I’m speaking tonight at a Social Media Week event about the unsociable side of social networking – and how to deal with it. No prizes for guessing that I’ll be saying people should ignore conventional wisdom and try feeding the trolls (once, at least).
I’ll also be talking about how design choices can either encourage good quality discussion or foster the accumulation of low grade insults. How commenters behave isn’t just up to them; it’s up to people who design the sites on which they comment.
On which point, this news is very relevant:
Popular Science is closing comments on its articles. Citing “trolls and spambots”, the 141-year-old American magazine has decided that an open forum at the bottom of articles “can be bad for science”.
The decision was “not made lightly” said online content director Suzanne LaBarre – nor, appropriately, without some supporting scientific evidence. Citing research from a study by University of Wisconsin-Madison professor Dominique Brossard, the magazine argues that exposure to bad comments can skew a reader’s opinion of the post itself…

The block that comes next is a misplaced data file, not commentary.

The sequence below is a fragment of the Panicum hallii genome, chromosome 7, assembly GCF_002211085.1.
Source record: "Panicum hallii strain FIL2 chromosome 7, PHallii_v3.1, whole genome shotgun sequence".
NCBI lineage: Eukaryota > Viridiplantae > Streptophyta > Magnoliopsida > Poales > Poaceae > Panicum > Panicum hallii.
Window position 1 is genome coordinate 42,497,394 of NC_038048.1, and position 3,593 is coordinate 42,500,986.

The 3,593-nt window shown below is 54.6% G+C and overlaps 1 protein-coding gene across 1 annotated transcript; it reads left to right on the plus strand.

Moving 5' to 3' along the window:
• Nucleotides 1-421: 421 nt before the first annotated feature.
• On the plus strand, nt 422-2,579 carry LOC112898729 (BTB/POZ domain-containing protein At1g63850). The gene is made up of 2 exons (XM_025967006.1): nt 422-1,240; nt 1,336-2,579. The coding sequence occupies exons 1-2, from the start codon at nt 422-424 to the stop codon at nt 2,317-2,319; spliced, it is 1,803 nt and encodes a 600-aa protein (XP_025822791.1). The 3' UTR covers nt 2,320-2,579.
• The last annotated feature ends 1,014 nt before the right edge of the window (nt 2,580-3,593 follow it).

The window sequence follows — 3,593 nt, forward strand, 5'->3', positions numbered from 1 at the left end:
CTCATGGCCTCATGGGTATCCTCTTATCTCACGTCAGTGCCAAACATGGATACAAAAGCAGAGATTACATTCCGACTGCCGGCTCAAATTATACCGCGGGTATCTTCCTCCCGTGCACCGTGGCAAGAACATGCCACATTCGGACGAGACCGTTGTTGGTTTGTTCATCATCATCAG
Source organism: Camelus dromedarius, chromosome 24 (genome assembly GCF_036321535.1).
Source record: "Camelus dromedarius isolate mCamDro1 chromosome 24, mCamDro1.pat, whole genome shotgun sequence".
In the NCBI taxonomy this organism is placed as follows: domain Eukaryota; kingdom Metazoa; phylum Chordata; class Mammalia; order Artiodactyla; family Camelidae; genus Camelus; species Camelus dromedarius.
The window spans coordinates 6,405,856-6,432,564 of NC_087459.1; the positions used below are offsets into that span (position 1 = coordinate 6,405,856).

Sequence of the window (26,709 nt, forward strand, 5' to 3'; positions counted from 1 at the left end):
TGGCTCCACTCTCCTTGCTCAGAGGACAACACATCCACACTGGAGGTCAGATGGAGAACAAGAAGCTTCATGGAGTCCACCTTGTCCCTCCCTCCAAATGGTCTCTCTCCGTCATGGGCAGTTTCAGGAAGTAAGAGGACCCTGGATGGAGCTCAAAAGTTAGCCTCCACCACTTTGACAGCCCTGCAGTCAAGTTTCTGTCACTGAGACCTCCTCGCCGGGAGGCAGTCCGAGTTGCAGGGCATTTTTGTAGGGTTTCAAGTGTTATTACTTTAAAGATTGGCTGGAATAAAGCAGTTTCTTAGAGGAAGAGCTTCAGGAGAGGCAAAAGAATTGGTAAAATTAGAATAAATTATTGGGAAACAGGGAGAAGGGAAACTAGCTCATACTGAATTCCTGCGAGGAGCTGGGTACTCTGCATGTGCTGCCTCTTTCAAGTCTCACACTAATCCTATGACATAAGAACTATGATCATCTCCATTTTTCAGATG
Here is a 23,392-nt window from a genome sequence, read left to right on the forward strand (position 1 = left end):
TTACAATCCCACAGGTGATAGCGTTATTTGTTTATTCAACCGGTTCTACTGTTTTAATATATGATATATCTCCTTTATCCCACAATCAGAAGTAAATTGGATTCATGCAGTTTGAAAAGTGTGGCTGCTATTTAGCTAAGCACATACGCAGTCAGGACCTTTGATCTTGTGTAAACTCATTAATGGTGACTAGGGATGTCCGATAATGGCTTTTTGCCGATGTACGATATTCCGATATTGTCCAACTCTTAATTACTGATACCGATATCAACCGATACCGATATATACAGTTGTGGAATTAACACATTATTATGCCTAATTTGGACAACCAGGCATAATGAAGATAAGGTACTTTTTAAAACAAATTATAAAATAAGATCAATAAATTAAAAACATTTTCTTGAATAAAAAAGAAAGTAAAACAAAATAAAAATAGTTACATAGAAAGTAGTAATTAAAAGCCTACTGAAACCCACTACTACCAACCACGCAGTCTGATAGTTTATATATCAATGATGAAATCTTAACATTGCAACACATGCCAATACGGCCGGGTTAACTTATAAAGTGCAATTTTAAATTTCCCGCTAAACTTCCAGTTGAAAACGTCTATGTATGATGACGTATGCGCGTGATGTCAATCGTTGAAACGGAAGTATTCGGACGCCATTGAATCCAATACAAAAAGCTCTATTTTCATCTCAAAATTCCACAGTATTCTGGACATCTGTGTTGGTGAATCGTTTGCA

Matthew Ingram of paidContent echoed the sentiment of many, asking “why not try to fix comments instead of killing them?”
That’s what Google’s trying to do. The company has announced a major change to the way comments on YouTube, widely seen as the worst of the worst, are displayed.
Now, comments will be tied to a commenter’s Google+ profile – which they will have to have to be able to comment. When viewing comments, you’ll will be able to see posts from those who your Google+ circles show as friends and acquaintances, or who are “popular personalities” near the top of the thread; by contrast those from random passersby are relegated further down the list.
As already occurs, the video’s creator will have a privileged place in the thread. But so too will “popular personalities” on YouTube.
UPDATE: That trend of turning off comments continued.